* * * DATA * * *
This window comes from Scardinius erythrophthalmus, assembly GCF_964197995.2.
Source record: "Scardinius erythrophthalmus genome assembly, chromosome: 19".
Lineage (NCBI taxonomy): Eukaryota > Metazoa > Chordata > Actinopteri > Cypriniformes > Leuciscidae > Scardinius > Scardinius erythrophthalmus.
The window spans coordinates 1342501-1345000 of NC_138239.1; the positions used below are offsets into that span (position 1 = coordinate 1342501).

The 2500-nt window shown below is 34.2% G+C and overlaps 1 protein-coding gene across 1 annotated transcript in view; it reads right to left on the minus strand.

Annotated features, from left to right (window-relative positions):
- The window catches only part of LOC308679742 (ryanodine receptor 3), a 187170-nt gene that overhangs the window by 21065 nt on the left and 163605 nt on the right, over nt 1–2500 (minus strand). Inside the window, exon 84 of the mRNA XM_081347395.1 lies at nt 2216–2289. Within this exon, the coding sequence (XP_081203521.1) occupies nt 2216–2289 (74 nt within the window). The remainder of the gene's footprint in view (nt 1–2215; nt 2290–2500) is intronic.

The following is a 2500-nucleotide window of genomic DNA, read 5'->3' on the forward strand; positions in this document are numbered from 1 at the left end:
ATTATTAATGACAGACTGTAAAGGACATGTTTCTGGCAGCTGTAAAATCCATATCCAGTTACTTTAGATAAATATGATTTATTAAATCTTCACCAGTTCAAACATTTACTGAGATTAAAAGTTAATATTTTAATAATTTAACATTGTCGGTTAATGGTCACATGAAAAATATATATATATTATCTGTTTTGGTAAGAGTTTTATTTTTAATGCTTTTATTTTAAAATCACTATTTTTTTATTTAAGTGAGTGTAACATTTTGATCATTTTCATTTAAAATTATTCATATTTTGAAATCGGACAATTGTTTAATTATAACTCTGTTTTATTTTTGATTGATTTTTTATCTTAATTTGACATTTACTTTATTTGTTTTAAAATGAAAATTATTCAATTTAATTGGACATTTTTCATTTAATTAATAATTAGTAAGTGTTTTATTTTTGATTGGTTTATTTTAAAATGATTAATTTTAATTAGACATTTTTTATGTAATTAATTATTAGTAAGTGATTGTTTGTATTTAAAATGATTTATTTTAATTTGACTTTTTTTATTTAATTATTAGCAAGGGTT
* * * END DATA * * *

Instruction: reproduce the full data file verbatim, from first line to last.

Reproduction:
This window comes from Scardinius erythrophthalmus, assembly GCF_964197995.2.
Source record: "Scardinius erythrophthalmus genome assembly, chromosome: 19".
Lineage (NCBI taxonomy): Eukaryota > Metazoa > Chordata > Actinopteri > Cypriniformes > Leuciscidae > Scardinius > Scardinius erythrophthalmus.
The window spans coordinates 1342501-1345000 of NC_138239.1; the positions used below are offsets into that span (position 1 = coordinate 1342501).

The 2500-nt window shown below is 34.2% G+C and overlaps 1 protein-coding gene across 1 annotated transcript in view; it reads right to left on the minus strand.

Annotated features, from left to right (window-relative positions):
- The window catches only part of LOC308679742 (ryanodine receptor 3), a 187170-nt gene that overhangs the window by 21065 nt on the left and 163605 nt on the right, over nt 1–2500 (minus strand). Inside the window, exon 84 of the mRNA XM_081347395.1 lies at nt 2216–2289. Within this exon, the coding sequence (XP_081203521.1) occupies nt 2216–2289 (74 nt within the window). The remainder of the gene's footprint in view (nt 1–2215; nt 2290–2500) is intronic.

The following is a 2500-nucleotide window of genomic DNA, read 5'->3' on the forward strand; positions in this document are numbered from 1 at the left end:
ATTATTAATGACAGACTGTAAAGGACATGTTTCTGGCAGCTGTAAAATCCATATCCAGTTACTTTAGATAAATATGATTTATTAAATCTTCACCAGTTCAAACATTTACTGAGATTAAAAGTTAATATTTTAATAATTTAACATTGTCGGTTAATGGTCACATGAAAAATATATATATATTATCTGTTTTGGTAAGAGTTTTATTTTTAATGCTTTTATTTTAAAATCACTATTTTTTTATTTAAGTGAGTGTAACATTTTGATCATTTTCATTTAAAATTATTCATATTTTGAAATCGGACAATTGTTTAATTATAACTCTGTTTTATTTTTGATTGATTTTTTATCTTAATTTGACATTTACTTTATTTGTTTTAAAATGAAAATTATTCAATTTAATTGGACATTTTTCATTTAATTAATAATTAGTAAGTGTTTTATTTTTGATTGGTTTATTTTAAAATGATTAATTTTAATTAGACATTTTTTATGTAATTAATTATTAGTAAGTGATTGTTTGTATTTAAAATGATTTATTTTAATTTGACTTTTTTTATTTAATTATTAGCAAGGGTT